Whenever I begin a new unit I like to paint two or three figures slowly and one at a time to get a good sense for the colors, the models and the process for getting them to look they way I see them in my head. Once I get them to a place I am happy with I can then start painting several at a time (usually six) to speed up the process.

These are the first three models of Spanish Scutarii that I painted for the upcoming units. I want to give the Spanish units of the army quite a bit of  variety in their individual appearances, so I will use several different colors of green for the tunics and trim, a few different shades of tan for the head cloths and a mix of orange and black for the plumes. All the shields will be hand painted using a wide selection of patterns in black, orange and white.

As you can see in the background of this photo, I have many more of these to paint - but they are rather fun and paint up nicely and quickly.

Tuesday, December 25, 2012

A Visit From a Secret Santa!

I was excited to open the gift from my Secret Santa today... it has been sitting under my Christmas tree for several weeks tempting me to take an early peek. All I can say is wow! My Secret Santa was very generous! I am thrilled to have received several command figures for my Carthaginian army including Gallic and Iberian chieftains and some Carthaginian veteran leadership. These are all from Relic Miniatures and I can hardly wait to get some of these painted and onto the game table. Whoever my Secret Santa is out there, I thank you very, very much - these are perfect!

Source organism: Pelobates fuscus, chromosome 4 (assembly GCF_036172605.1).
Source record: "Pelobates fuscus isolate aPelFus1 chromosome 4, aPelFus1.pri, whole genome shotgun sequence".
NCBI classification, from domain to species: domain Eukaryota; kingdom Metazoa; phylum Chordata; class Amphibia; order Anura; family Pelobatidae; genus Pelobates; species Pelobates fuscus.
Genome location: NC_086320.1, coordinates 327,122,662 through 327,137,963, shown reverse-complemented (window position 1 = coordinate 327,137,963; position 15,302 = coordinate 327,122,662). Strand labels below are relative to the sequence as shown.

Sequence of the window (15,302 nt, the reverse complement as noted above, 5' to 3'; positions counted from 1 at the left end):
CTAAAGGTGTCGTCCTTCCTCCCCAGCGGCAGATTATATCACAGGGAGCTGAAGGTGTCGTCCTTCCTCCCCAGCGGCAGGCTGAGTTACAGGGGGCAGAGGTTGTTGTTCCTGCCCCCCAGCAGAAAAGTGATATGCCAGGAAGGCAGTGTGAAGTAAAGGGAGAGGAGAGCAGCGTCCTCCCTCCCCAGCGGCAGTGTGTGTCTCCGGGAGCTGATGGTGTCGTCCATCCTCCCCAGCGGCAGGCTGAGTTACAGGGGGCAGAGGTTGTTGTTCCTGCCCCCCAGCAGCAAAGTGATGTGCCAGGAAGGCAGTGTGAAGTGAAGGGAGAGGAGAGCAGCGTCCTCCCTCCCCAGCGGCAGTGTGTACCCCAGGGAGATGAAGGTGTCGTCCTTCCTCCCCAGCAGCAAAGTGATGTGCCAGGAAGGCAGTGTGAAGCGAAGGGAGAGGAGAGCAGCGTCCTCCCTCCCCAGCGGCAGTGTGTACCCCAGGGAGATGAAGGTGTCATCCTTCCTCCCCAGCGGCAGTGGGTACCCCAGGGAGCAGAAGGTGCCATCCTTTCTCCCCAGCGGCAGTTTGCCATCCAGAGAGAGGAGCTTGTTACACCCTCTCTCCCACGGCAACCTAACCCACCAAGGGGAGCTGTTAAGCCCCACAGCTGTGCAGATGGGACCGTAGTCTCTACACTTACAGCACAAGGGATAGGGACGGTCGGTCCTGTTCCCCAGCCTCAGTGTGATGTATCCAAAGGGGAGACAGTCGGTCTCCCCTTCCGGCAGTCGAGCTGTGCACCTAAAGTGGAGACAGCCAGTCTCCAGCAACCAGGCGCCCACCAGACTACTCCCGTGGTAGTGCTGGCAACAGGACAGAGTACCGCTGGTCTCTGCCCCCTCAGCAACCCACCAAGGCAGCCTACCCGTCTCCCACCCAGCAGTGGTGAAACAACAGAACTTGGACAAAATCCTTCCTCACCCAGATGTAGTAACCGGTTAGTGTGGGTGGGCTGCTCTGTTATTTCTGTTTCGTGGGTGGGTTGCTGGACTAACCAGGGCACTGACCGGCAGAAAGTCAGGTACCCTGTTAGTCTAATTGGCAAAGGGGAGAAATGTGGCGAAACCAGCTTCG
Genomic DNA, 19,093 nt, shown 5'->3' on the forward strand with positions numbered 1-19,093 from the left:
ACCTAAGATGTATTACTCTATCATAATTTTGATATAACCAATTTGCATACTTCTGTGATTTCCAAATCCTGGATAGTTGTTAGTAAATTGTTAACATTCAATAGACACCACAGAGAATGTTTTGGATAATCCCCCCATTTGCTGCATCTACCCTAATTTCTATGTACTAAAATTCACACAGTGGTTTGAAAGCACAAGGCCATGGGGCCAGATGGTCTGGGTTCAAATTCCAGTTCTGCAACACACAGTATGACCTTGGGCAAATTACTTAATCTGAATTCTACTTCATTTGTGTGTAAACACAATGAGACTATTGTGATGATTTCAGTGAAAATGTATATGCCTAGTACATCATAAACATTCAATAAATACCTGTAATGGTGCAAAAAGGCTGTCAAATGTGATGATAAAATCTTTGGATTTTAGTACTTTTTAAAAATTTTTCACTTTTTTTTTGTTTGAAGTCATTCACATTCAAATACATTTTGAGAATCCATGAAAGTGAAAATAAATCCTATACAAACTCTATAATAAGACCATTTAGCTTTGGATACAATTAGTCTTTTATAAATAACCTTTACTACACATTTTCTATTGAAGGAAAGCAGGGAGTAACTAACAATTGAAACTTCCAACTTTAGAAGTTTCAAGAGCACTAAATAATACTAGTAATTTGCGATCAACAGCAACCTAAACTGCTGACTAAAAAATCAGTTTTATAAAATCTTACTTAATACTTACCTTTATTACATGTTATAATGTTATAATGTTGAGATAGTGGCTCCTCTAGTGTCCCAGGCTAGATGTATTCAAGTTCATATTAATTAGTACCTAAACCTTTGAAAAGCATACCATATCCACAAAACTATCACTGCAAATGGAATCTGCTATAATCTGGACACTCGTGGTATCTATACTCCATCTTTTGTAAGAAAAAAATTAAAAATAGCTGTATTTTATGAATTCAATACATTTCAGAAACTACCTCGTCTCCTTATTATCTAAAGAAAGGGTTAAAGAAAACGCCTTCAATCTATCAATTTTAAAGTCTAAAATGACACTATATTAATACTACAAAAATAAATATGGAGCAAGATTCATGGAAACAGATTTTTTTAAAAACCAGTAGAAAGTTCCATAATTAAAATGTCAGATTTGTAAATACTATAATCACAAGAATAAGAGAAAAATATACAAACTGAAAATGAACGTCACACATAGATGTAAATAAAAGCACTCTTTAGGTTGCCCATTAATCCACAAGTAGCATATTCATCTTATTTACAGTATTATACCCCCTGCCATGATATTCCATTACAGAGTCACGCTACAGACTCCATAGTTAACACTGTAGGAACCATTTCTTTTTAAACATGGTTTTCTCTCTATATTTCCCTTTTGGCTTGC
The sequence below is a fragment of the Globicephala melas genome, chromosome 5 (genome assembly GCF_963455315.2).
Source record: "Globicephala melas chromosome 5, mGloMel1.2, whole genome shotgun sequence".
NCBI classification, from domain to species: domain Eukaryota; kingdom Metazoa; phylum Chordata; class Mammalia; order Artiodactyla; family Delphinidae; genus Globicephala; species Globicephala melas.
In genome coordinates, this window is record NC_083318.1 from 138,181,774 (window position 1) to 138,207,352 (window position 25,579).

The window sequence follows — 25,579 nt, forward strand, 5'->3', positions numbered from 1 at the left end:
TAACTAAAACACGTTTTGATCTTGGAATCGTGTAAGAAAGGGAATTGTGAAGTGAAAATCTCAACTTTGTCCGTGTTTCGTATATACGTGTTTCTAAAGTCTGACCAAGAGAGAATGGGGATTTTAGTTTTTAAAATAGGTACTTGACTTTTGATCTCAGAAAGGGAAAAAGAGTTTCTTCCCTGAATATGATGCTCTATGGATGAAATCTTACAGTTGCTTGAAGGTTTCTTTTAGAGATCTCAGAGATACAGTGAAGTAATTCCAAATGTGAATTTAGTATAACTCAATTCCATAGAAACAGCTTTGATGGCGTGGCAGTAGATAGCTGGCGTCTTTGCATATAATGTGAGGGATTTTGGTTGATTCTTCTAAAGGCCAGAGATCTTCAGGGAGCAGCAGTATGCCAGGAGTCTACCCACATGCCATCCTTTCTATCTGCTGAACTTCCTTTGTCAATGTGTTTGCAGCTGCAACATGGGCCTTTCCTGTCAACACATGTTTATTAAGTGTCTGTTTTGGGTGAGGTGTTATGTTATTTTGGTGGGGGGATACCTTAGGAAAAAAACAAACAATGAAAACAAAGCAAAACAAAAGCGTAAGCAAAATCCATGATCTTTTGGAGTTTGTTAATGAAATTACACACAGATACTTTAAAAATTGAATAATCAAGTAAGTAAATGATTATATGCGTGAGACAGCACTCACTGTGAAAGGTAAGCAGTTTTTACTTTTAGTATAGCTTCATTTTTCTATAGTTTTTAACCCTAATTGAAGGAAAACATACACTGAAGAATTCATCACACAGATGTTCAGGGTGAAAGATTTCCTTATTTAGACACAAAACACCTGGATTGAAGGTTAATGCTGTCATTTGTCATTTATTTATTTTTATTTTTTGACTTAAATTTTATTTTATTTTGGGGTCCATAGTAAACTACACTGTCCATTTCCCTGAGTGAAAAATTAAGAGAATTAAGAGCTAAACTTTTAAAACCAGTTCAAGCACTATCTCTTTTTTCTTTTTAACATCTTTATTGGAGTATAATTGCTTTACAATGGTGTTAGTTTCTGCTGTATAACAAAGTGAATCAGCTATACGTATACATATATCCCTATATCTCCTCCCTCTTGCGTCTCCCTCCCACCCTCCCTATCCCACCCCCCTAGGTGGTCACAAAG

Even more than receiving a gift, I was thrilled to be a Secret Santa. I am pretty sure I found some things to give that the person on the receiving end will be pretty happy with - I'm going to pop over to their blog and see if there is an update. :)

Also a big thank you to Ian and his wife Cath for organizing the Secret Santa exchange for us bloggers. It was a fantastic idea and I look forward to doing it again next year!

Secret Santa Gifts!

Monday, December 24, 2012

A Very Merry Christmas!

A quick post to wish everybody a very happy and joyous Christmas. This has been a fantastic year for me personally, and for this I am extremely grateful. Best wishes to everybody that reads this little blog - I hope your holiday season is filled with laughter and love and that you are able to spend it with those that are most dear to you. I also hope Santa brings you some wonderful toys to play with. :)

Merry Christmas everybody and thanks for visiting.

~ Jonathan

Wednesday, December 19, 2012

Hannibal & His Horse

Hannibal, supreme commander of the mighty Carthaginian army, enjoys a rare moment of solitude and comfort beneath a large shade tree. Perhaps he is surveying the readiness of the army as it marches toward the day's destination. Perhaps he is awaiting the coming of a Gallic chieftain or other envoy to discuss alliance and terms. Perhaps he is watching the construction of mighty siege works that will bring down the walls of yet another city that was foolish enough to turn him away. But for now it is quiet, and he finds himself thinking of both the past and the future....


Originally, I had planned to populate Hannibal's command stand with other interesting characters - a Greek historian, a standard bearer and even other decorated army commanders. A scene of war and preparation, perhaps a council. But after painting the models I thought the scene you see here more appropriate. Hannibal is alone beneath a tree, his shield propped up against the tree trunk while his horse waits patiently nearby . A scene of temporary peace and introspection amidst war and chaos.

The painting and construction of command stands has become my favorite part of this hobby. It offers a chance to construct a scene and to tell a story. I hope you like this one of Hannibal and his horse.